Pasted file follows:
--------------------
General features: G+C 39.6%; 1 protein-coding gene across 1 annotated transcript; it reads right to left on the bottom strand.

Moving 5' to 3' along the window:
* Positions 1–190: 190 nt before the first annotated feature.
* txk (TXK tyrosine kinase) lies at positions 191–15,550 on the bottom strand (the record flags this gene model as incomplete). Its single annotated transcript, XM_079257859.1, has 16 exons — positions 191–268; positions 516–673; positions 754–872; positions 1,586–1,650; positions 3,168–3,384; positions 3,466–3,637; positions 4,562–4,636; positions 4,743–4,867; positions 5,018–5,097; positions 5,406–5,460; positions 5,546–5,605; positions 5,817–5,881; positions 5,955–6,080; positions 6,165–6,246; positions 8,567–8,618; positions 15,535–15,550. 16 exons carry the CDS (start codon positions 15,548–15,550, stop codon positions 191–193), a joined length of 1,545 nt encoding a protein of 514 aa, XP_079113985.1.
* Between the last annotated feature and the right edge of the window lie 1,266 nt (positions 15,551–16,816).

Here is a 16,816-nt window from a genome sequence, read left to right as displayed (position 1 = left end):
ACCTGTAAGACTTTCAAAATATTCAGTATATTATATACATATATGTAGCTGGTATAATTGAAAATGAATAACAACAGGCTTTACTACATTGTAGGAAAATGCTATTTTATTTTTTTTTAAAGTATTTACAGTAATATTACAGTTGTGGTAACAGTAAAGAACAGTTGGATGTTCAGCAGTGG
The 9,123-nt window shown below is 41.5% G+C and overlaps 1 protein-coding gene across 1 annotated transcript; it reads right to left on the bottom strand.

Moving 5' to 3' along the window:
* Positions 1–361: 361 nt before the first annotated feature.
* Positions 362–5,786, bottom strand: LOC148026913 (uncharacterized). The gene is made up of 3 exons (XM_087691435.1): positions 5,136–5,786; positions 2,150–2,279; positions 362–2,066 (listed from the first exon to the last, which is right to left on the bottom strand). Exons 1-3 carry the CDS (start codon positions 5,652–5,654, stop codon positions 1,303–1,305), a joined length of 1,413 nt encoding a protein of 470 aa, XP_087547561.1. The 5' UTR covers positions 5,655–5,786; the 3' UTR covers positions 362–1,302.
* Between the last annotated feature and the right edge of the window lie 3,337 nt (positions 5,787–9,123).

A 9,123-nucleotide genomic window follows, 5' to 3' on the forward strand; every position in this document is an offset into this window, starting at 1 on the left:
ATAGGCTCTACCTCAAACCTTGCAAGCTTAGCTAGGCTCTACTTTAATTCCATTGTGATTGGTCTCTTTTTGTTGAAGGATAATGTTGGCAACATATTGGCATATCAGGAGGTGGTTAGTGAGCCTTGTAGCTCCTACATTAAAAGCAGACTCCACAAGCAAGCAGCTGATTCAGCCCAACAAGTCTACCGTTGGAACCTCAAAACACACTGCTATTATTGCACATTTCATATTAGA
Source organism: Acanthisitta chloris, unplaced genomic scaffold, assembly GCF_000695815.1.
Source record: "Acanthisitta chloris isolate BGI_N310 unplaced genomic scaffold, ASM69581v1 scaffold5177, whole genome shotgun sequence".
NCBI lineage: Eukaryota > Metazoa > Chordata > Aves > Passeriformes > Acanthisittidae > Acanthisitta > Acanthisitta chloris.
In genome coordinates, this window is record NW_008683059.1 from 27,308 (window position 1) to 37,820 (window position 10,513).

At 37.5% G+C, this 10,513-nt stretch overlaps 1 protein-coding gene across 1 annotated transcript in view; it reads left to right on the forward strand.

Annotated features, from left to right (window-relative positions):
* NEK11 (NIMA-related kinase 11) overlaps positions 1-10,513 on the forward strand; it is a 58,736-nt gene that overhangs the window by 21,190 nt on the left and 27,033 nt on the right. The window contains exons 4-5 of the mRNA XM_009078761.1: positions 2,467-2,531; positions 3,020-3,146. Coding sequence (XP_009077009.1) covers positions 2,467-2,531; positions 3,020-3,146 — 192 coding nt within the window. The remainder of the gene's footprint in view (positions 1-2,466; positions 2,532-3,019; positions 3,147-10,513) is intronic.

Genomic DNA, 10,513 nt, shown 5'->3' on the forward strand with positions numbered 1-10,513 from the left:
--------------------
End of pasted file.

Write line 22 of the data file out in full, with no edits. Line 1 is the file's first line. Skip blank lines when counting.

Genomic DNA, 10,513 nt, shown 5'->3' on the forward strand with positions numbered 1-10,513 from the left: